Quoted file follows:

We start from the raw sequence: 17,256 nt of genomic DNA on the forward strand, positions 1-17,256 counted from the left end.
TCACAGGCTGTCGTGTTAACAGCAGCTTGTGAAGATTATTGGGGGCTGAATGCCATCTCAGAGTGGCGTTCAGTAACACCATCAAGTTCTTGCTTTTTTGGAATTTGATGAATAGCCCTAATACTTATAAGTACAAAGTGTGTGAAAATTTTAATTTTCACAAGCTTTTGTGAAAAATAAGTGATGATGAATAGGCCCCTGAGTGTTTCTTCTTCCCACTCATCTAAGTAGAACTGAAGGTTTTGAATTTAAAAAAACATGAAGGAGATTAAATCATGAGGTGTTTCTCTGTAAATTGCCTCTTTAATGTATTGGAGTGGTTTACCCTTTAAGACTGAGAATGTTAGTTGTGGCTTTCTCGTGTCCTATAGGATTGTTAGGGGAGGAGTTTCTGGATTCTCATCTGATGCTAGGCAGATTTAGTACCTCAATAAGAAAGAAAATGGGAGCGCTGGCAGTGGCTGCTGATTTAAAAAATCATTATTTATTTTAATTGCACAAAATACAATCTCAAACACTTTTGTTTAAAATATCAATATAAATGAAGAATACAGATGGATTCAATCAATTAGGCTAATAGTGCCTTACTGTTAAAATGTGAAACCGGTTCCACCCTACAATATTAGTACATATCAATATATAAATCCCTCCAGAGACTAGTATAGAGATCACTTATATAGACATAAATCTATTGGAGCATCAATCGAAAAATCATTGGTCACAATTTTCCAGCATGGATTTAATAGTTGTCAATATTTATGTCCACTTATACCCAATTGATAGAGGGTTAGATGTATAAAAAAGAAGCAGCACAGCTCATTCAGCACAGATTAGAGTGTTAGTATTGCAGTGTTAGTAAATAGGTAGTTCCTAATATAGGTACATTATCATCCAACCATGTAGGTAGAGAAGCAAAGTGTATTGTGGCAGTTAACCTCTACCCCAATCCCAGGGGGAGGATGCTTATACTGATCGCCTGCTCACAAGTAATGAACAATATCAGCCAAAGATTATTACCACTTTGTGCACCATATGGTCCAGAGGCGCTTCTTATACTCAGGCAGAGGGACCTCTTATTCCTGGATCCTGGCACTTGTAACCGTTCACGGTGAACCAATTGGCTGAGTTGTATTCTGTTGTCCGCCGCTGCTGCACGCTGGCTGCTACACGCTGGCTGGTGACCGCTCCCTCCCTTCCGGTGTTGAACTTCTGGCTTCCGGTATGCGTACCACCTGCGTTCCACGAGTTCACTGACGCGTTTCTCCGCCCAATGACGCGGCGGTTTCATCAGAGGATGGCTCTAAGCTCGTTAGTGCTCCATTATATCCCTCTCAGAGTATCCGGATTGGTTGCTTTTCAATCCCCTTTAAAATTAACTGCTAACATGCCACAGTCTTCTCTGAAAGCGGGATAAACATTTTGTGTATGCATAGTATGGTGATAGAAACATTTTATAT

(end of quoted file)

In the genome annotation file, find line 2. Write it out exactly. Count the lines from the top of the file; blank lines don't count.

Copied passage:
TCACAGGCTGTCGTGTTAACAGCAGCTTGTGAAGATTATTGGGGGCTGAATGCCATCTCAGAGTGGCGTTCAGTAACACCATCAAGTTCTTGCTTTTTTGGAATTTGATGAATAGCCCTAATACTTATAAGTACAAAGTGTGTGAAAATTTTAATTTTCACAAGCTTTTGTGAAAAATAAGTGATGATGAATAGGCCCCTGAGTGTTTCTTCTTCCCACTCATCTAAGTAGAACTGAAGGTTTTGAATTTAAAAAAACATGAAGGAGATTAAATCATGAGGTGTTTCTCTGTAAATTGCCTCTTTAATGTATTGGAGTGGTTTACCCTTTAAGACTGAGAATGTTAGTTGTGGCTTTCTCGTGTCCTATAGGATTGTTAGGGGAGGAGTTTCTGGATTCTCATCTGATGCTAGGCAGATTTAGTACCTCAATAAGAAAGAAAATGGGAGCGCTGGCAGTGGCTGCTGATTTAAAAAATCATTATTTATTTTAATTGCACAAAATACAATCTCAAACACTTTTGTTTAAAATATCAATATAAATGAAGAATACAGATGGATTCAATCAATTAGGCTAATAGTGCCTTACTGTTAAAATGTGAAACCGGTTCCACCCTACAATATTAGTACATATCAATATATAAATCCCTCCAGAGACTAGTATAGAGATCACTTATATAGACATAAATCTATTGGAGCATCAATCGAAAAATCATTGGTCACAATTTTCCAGCATGGATTTAATAGTTGTCAATATTTATGTCCACTTATACCCAATTGATAGAGGGTTAGATGTATAAAAAAGAAGCAGCACAGCTCATTCAGCACAGATTAGAGTGTTAGTATTGCAGTGTTAGTAAATAGGTAGTTCCTAATATAGGTACATTATCATCCAACCATGTAGGTAGAGAAGCAAAGTGTATTGTGGCAGTTAACCTCTACCCCAATCCCAGGGGGAGGATGCTTATACTGATCGCCTGCTCACAAGTAATGAACAATATCAGCCAAAGATTATTACCACTTTGTGCACCATATGGTCCAGAGGCGCTTCTTATACTCAGGCAGAGGGACCTCTTATTCCTGGATCCTGGCACTTGTAACCGTTCACGGTGAACCAATTGGCTGAGTTGTATTCTGTTGTCCGCCGCTGCTGCACGCTGGCTGCTACACGCTGGCTGGTGACCGCTCCCTCCCTTCCGGTGTTGAACTTCTGGCTTCCGGTATGCGTACCACCTGCGTTCCACGAGTTCACTGACGCGTTTCTCCGCCCAATGACGCGGCGGTTTCATCAGAGGATGGCTCTAAGCTCGTTAGTGCTCCATTATATCCCTCTCAGAGTATCCGGATTGGTTGCTTTTCAATCCCCTTTAAAATTAACTGCTAACATGCCACAGTCTTCTCTGAAAGCGGGATAAACATTTTGTGTATGCATAGTATGGTGATAGAAACATTTTATAT